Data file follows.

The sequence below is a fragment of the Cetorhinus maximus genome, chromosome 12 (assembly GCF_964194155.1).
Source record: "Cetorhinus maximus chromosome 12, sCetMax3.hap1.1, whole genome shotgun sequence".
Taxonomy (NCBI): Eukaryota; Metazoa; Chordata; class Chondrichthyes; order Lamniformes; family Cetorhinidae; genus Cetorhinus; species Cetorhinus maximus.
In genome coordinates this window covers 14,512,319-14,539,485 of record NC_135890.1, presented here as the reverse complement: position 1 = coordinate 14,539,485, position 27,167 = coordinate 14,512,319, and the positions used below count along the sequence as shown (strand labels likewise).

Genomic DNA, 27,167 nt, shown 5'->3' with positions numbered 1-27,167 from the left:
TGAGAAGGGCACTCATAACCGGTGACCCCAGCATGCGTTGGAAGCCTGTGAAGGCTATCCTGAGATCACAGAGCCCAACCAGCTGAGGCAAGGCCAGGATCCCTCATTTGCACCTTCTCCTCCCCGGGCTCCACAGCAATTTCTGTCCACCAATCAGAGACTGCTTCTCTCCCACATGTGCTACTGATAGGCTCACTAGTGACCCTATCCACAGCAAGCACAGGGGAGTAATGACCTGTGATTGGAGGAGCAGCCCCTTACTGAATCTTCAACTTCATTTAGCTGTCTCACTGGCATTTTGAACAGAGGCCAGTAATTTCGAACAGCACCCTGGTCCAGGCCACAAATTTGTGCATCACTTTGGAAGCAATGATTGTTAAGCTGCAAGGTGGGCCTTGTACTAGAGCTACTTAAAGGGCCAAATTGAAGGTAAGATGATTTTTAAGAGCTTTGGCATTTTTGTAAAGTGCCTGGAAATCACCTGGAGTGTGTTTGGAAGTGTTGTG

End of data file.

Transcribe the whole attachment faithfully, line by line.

The sequence below is a fragment of the Cetorhinus maximus genome, chromosome 12 (assembly GCF_964194155.1).
Source record: "Cetorhinus maximus chromosome 12, sCetMax3.hap1.1, whole genome shotgun sequence".
Taxonomy (NCBI): Eukaryota; Metazoa; Chordata; class Chondrichthyes; order Lamniformes; family Cetorhinidae; genus Cetorhinus; species Cetorhinus maximus.
In genome coordinates this window covers 14,512,319-14,539,485 of record NC_135890.1, presented here as the reverse complement: position 1 = coordinate 14,539,485, position 27,167 = coordinate 14,512,319, and the positions used below count along the sequence as shown (strand labels likewise).

Genomic DNA, 27,167 nt, shown 5'->3' with positions numbered 1-27,167 from the left:
TGAGAAGGGCACTCATAACCGGTGACCCCAGCATGCGTTGGAAGCCTGTGAAGGCTATCCTGAGATCACAGAGCCCAACCAGCTGAGGCAAGGCCAGGATCCCTCATTTGCACCTTCTCCTCCCCGGGCTCCACAGCAATTTCTGTCCACCAATCAGAGACTGCTTCTCTCCCACATGTGCTACTGATAGGCTCACTAGTGACCCTATCCACAGCAAGCACAGGGGAGTAATGACCTGTGATTGGAGGAGCAGCCCCTTACTGAATCTTCAACTTCATTTAGCTGTCTCACTGGCATTTTGAACAGAGGCCAGTAATTTCGAACAGCACCCTGGTCCAGGCCACAAATTTGTGCATCACTTTGGAAGCAATGATTGTTAAGCTGCAAGGTGGGCCTTGTACTAGAGCTACTTAAAGGGCCAAATTGAAGGTAAGATGATTTTTAAGAGCTTTGGCATTTTTGTAAAGTGCCTGGAAATCACCTGGAGTGTGTTTGGAAGTGTTGTG